The first two books in the Wild Fairies series launch in less than three weeks! And we’ve gotten some great reviews from Kirkus and Booklist.
Here are the reviews for Daisy’s Decorating Dilemma:
Event coordinator Daisy must find a theme for the Blossom Bash that will please everyone. While the current abundance of rain will benefit the flowers, it also poses a challenge: The accelerated, early bloom gives them less time than usual to prepare. Each fairy suggests their own flower or color to decorate Sugar Oak, putting Daisy in the unenviable role of being the deciding vote. (Gardeners will note the flowers listed are not all early spring blooms.) In the meantime, Daisy checks on other fairies’ preparations, troubleshooting their problems (from food and music decisions to recommending honey for seasonal allergies). Indigo’s garlands of materials from all over the forest inspire Daisy to go for an eclectic theme, allowing each fairy to decorate part of Sugar Oak however they wish. The full effect of the assortment, as well as the acceptance of an earlier than optimal bloom, is summed up by Daisy and stands as the story’s theme: “We all know we can’t control nature. We can only appreciate all that it gives us. And that’s what this celebration is really about!” In Kurilla’s frequent, full-color illustrations, Daisy is depicted with brown skin and blonde curls, and other fairies have skin and hair of all the colors of the rainbow; one fairy in the primary cast is male. Information about honey follows the story, as does a recipe, a dramatis personae, and some games. Flower-calendar quibble aside, an optimistic, upbeat story. (Fantasy. 6-8)
Spring is in the air in Sugar Oak, and this year, Daisy is in charge of the Blossom Bash. She and her fellow wild fairies want it to be the best ever, so Daisy takes decorating suggestions from each fairy. The dilemma comes when she doesn’t want to choose only one idea and hurt the other fairies’ feelings. She procrastinates in making her decision, and instead, goes from fairy to fairy, offering her help with each of their specific tasks. Finally, she arrives at a solution that will please everyone, and all the woodland critters who attend the festival agree it is a huge success. Here Daisy is the featured fairy, but the other books in the Wild Fairies series star a different flower fairy. Dougherty’s easy-to-read chapter book, filled with Kurilla’s brightly colored, whimsical illustrations, will find a ready audience, especially for those who have exhausted Daisy Meadows’ well-worn Flower Fairies series. The finished book will include a recipe and even an ad for a fairy house. Daisy’s adventure copublishes with Lily’s Water Woes. — J. B. Petty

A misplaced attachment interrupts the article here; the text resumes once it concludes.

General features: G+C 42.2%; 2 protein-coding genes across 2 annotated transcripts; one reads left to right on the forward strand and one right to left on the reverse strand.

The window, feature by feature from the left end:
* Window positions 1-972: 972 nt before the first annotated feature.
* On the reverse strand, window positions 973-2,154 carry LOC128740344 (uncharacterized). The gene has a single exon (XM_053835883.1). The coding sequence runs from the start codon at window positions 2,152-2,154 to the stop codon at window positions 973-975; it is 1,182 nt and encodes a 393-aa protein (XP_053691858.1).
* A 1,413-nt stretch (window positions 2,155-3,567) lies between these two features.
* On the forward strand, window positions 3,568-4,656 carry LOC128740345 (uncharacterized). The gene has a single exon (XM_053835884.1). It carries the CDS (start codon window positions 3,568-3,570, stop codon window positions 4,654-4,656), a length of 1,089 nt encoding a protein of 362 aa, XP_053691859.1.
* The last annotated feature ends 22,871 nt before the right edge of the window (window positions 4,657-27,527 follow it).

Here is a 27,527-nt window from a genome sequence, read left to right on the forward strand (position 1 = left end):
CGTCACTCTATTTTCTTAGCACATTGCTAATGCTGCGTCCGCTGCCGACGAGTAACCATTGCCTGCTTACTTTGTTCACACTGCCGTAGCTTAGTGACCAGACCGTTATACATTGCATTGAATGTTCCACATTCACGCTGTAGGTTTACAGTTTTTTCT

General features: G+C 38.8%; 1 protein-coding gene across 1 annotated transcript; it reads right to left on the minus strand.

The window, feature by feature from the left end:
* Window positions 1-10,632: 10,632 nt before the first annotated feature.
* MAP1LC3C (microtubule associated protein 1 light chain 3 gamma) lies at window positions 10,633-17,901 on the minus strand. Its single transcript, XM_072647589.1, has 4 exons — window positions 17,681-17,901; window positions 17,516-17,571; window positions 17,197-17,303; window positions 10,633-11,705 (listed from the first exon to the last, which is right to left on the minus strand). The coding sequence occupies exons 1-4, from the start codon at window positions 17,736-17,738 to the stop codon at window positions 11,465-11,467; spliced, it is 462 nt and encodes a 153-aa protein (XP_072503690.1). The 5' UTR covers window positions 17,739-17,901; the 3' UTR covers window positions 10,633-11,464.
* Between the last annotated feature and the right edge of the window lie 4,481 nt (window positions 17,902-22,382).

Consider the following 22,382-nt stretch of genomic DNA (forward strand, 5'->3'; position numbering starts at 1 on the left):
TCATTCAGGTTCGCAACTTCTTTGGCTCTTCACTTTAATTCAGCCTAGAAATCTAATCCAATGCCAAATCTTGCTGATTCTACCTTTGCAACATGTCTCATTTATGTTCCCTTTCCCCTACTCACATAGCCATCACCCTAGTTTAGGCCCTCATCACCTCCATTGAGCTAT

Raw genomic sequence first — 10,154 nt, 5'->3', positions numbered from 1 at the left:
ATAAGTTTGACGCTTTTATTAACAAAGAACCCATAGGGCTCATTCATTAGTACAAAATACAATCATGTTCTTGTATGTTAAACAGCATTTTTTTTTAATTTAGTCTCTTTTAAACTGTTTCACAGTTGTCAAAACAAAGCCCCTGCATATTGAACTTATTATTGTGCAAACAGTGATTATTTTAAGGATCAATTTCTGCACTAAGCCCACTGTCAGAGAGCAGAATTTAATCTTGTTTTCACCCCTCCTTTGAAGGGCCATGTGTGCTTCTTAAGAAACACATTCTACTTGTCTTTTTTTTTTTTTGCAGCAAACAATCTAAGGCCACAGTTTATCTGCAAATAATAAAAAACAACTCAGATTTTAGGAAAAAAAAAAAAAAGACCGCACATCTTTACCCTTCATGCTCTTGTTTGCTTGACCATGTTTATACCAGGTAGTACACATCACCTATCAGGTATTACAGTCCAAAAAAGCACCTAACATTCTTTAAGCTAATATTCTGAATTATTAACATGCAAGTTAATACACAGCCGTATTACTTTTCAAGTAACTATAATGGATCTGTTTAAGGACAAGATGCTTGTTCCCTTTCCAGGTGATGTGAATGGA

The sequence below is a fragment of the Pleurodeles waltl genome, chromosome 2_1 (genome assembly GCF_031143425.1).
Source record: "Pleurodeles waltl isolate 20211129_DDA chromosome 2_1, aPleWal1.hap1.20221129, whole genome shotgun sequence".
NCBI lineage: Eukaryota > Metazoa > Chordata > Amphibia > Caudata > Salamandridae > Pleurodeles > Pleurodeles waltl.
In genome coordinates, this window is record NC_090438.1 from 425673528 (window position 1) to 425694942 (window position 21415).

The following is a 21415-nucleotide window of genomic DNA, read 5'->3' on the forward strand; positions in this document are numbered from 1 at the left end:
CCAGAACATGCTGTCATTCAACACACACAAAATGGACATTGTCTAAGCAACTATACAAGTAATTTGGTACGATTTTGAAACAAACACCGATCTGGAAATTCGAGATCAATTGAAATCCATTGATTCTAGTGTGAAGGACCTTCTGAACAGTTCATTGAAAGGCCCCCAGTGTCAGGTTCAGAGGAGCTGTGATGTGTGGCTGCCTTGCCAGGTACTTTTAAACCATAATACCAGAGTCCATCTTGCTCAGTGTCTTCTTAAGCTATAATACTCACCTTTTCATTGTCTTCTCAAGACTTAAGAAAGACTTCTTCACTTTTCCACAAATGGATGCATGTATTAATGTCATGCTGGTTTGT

And here’s the review for Lily’s Water Woes:
Mermaid fairy Lily copes with the difficulties of being a water-based creature with land-based friends. Blue-haired and -skinned mermaid Lily must rely on her friends to visit her, as her inability to remain out of water for long results in her cutting short her visits to them (especially when, as in the case of Indigo’s treetop workshop, travel time eats into her outside-of-water time). Lily’s bummed out when distractions and changes of plans result in her friends’ skipping visits with her, and she feels left out when they explore areas she finds inaccessible. Lily doesn’t expect her friends to understand her accessibility difficulties and so doesn’t complain—but without her realizing it, they’ve noticed that she’s down and reasoned why. As a surprise for her, they examine how they can make their forest more inclusive of her physical needs, devising an elevator and slide system to give Lily fast, easy transportation and to accommodate her physical limitations. Lily’s friends decide to do this, without prompting or her asking, both to make Lily happy and because they enjoy her company, effectively modeling empathy and inclusiveness without didacticism. Contextual nuance to the disability parallel is provided in the joy Lily experiences in the water as well as in the apologies her friends provide in response to her feelings of neglect. Information about water lilies and a craft join the dramatis personae and assorted games in the backmatter—a series feature. A delightful story about thoughtful, compassionate friendship. (Fantasy. 6-8)
I can’t wait to start getting reader reviews – the most important ones!